The Friday Sun-Times carried an apology on its editorial page and another at the top of a column Steinberg wrote even though it was his day off. Steinberg's regrets showed him at his best. "It was a mistake to focus purely on the political, and ignore the personal, the reality of a sick man going to the hospital. I'm sorry for that," he wrote. "I was bragging the other day that one of the benefits of being called awful names a dozen times a day is that it has made me less sen-sitive to hurt. I thought that was a good thing, but it's not." This felt genuine enough, or at least true to the persona Steinberg's created for himself as a columnist--more clever than warm. Later in the column he commented on this persona. Questioning the sincerity of President Bush as a man of prayer, Steinberg called himself a "cynical sort" and wryly added, "Myself, I never like mouthing the expected pieties. Though they do have protective value."
The editorial said, "We regret the unseemliness of [Steinberg's] column and we apologize to Stroger, his family and legion of friends and admirers." Publisher John Cruickshank went on the air with WVON's Cliff Kelley Friday morning, and he also apologized.
The ministers weren't satisfied. Sampson says they were irritated by the editorial's reminder that despite its "deep well of respect and admiration for Stroger's long career in politics and government" the Sun-Times was supporting Claypool. "They ended up giving a double endorsement to Claypool, which was totally irrelevant," Sampson told me. "They gave with one hand and took with the other."
What's more, Sweet's column hadn't been addressed. "She never called for President Bush's medical records or Cheney's medical records," said Sampson. "And nobody's called for the Catholic priests' medical records when they violated young children as sexual predators."
So the boycott threat would stay on the table. Sampson told me Sunday night that after the primary the ministers intend to meet with editors at both the Sun-Times and the Tribune "because there are a lot of cutting issues." Apparently the Tribune's hands aren't clean either: like Sweet, its editorial page had called for more information on Stroger's condition. "We find that distasteful," said Sampson.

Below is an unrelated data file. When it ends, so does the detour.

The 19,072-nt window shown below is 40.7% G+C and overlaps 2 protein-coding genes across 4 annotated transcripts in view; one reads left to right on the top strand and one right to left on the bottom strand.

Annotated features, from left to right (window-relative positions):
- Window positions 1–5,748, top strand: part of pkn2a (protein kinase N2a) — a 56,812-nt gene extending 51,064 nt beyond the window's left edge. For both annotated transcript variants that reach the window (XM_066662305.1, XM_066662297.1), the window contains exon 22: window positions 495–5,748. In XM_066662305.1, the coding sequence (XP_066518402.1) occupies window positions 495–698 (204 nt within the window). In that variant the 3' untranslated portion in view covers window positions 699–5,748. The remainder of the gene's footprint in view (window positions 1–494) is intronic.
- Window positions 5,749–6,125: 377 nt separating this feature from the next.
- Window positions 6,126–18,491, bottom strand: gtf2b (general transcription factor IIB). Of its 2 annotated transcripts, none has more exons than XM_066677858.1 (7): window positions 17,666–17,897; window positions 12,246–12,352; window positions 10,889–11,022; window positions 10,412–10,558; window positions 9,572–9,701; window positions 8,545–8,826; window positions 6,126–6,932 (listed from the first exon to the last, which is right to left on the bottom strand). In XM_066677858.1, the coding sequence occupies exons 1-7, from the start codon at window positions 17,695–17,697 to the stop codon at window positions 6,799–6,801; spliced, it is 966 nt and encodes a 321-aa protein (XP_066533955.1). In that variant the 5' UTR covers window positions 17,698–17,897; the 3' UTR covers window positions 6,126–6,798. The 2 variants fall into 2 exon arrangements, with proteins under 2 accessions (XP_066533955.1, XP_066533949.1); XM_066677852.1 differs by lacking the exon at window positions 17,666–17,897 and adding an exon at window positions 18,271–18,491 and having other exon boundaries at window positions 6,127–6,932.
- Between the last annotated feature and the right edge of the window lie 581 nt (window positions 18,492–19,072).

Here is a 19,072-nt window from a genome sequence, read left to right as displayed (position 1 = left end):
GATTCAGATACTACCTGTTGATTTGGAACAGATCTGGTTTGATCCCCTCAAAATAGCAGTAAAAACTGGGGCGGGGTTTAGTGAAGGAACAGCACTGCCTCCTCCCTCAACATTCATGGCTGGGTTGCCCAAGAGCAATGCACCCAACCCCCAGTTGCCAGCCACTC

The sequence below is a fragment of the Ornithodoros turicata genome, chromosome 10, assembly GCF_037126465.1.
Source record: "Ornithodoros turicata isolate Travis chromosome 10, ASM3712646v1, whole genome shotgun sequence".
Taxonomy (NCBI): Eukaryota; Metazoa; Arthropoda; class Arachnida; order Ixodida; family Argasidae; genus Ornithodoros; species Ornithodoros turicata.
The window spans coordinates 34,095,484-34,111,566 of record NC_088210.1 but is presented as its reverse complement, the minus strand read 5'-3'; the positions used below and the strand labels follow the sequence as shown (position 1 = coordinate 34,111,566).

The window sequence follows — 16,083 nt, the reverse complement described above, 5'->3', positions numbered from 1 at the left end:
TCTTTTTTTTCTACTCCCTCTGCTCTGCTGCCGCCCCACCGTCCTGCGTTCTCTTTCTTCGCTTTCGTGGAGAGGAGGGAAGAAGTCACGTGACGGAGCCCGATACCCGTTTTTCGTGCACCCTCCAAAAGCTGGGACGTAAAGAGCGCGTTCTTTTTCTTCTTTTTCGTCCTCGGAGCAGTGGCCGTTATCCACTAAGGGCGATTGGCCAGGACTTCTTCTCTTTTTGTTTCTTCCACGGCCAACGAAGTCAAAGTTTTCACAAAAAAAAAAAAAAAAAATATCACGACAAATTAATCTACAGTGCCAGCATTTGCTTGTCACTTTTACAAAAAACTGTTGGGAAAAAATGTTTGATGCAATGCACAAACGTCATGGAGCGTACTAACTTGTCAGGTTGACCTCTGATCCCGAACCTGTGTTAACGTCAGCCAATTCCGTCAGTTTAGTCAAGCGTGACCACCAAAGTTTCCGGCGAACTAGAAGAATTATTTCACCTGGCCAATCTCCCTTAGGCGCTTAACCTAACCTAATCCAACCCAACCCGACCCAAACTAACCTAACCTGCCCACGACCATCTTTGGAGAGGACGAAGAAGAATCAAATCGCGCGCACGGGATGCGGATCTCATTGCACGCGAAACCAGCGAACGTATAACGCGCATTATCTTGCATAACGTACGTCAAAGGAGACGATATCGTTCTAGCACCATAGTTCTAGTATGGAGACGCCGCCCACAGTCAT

It didn't matter that by then much more had been learned about Stroger's condition and the news was dire. "I don't think he's going to be able to come back from this to a baseline, normal state," said Dr. Michael Kelly, a stroke specialist treating Stroger.
Stroger's champions didn't miss a beat. On Saturday they held a "Soldiers for Stroger" rally at the Bethel AME Church on South Michigan. WVON's Cliff Kelley presided. "We're going to win one for the Gipper," Sampson promised. Congressman Bobby Rush thundered, "I would rather have John Stroger with a stroke than that joke of an opponent. There is nothing about having a stroke that God can't heal."
Steinberg had attempted a forlorn counterattack on WVON by reminding Roland Martin that Stroger wasn't taken to the county hospital that bears his name. This paltry irony got some chuckles on the north side of town. But on the south side, lots of people are grateful to have any hospital at all to go to. Kelley reminded the audience at Bethel that it was Stroger who built the new county hospital, and Congressman Danny Davis said that it was Stroger who saved Provident Hospital from being closed.
The crowd was noisy but sparse--about 200 people in all. I asked a woman in the lobby about the Sun-Times boycott. She said, "The Sun-Times'll be all right until the Defender decides to become a real paper."
The Lost Art of Knowing Your Enemy
On March 10 the Reader published a cover story on the Illinois Minuteman Project, whose founder, Rosanna Pulido, wants Illinoisans to "take back their state" from illegal immigrants. The Reader received several letters from readers offended by the space we gave Pulido and printed one of them. Raul Dorantes and Febronio Zatarain, editorial board members of Contratiempo magazine, complained last week that "the article reads as if everything Ms. Pulido says against immigrants is true."
Reporter Zak Mucha replied simply that "reporting on an organization and its assertions is not the same as endorsing those views." Now Zatarain has responded to Mucha in an essay for the daily newspaper Hoy. "His was a chronicle report," Zatarain declared, "and in this journalistic genre, whether you wish it or not, the author's vision is present." He went on to say that "it looks like the Chicago Reader does not consider undocumented people as sociopolitical beings."
Journalism is commonly written in one spirit and read in another. A partisan who considers the views of someone such as Pulido loathsome and dangerous isn't going to be grateful to the reporter who believes the public should know what she's saying, regardless of what it is. This has always been true. But some of us at the Reader now sense a change in the public's ability to even recognize as journalism reporting that doesn't advertise the reporter's allegiances. Is this an effect of the Internet--where it's all too easy for a reader to sail only in friendly seas?
Art accompanying story in printed newspaper (not available in this archive): illustration/Joe Bluhm.